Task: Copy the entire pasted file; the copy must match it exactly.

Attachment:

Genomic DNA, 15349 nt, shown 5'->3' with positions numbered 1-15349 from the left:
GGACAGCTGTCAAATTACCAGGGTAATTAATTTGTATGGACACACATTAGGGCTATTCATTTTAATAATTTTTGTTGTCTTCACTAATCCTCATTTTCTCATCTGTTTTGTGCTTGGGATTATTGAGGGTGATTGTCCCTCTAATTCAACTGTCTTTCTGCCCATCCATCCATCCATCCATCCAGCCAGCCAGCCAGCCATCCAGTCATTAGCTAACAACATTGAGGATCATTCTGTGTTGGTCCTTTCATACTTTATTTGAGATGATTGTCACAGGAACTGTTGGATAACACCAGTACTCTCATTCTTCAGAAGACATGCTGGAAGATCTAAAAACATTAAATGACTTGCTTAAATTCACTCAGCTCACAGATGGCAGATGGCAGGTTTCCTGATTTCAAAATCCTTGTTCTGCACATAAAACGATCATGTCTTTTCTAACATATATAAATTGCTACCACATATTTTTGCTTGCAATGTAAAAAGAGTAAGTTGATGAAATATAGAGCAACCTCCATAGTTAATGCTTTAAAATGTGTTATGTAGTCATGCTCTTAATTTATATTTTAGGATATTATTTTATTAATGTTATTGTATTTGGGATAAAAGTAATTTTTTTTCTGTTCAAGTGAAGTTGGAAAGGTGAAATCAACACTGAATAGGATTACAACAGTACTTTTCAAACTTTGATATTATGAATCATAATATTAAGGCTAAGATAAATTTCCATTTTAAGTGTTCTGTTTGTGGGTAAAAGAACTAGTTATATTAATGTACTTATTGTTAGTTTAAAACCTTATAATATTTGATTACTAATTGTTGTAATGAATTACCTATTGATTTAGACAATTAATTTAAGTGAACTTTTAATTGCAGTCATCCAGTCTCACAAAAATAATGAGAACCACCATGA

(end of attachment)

Genomic DNA, 15349 nt, shown 5'->3' with positions numbered 1-15349 from the left:
GGACAGCTGTCAAATTACCAGGGTAATTAATTTGTATGGACACACATTAGGGCTATTCATTTTAATAATTTTTGTTGTCTTCACTAATCCTCATTTTCTCATCTGTTTTGTGCTTGGGATTATTGAGGGTGATTGTCCCTCTAATTCAACTGTCTTTCTGCCCATCCATCCATCCATCCATCCAGCCAGCCAGCCAGCCATCCAGTCATTAGCTAACAACATTGAGGATCATTCTGTGTTGGTCCTTTCATACTTTATTTGAGATGATTGTCACAGGAACTGTTGGATAACACCAGTACTCTCATTCTTCAGAAGACATGCTGGAAGATCTAAAAACATTAAATGACTTGCTTAAATTCACTCAGCTCACAGATGGCAGATGGCAGGTTTCCTGATTTCAAAATCCTTGTTCTGCACATAAAACGATCATGTCTTTTCTAACATATATAAATTGCTACCACATATTTTTGCTTGCAATGTAAAAAGAGTAAGTTGATGAAATATAGAGCAACCTCCATAGTTAATGCTTTAAAATGTGTTATGTAGTCATGCTCTTAATTTATATTTTAGGATATTATTTTATTAATGTTATTGTATTTGGGATAAAAGTAATTTTTTTTCTGTTCAAGTGAAGTTGGAAAGGTGAAATCAACACTGAATAGGATTACAACAGTACTTTTCAAACTTTGATATTATGAATCATAATATTAAGGCTAAGATAAATTTCCATTTTAAGTGTTCTGTTTGTGGGTAAAAGAACTAGTTATATTAATGTACTTATTGTTAGTTTAAAACCTTATAATATTTGATTACTAATTGTTGTAATGAATTACCTATTGATTTAGACAATTAATTTAAGTGAACTTTTAATTGCAGTCATCCAGTCTCACAAAAATAATGAGAACCACCATGA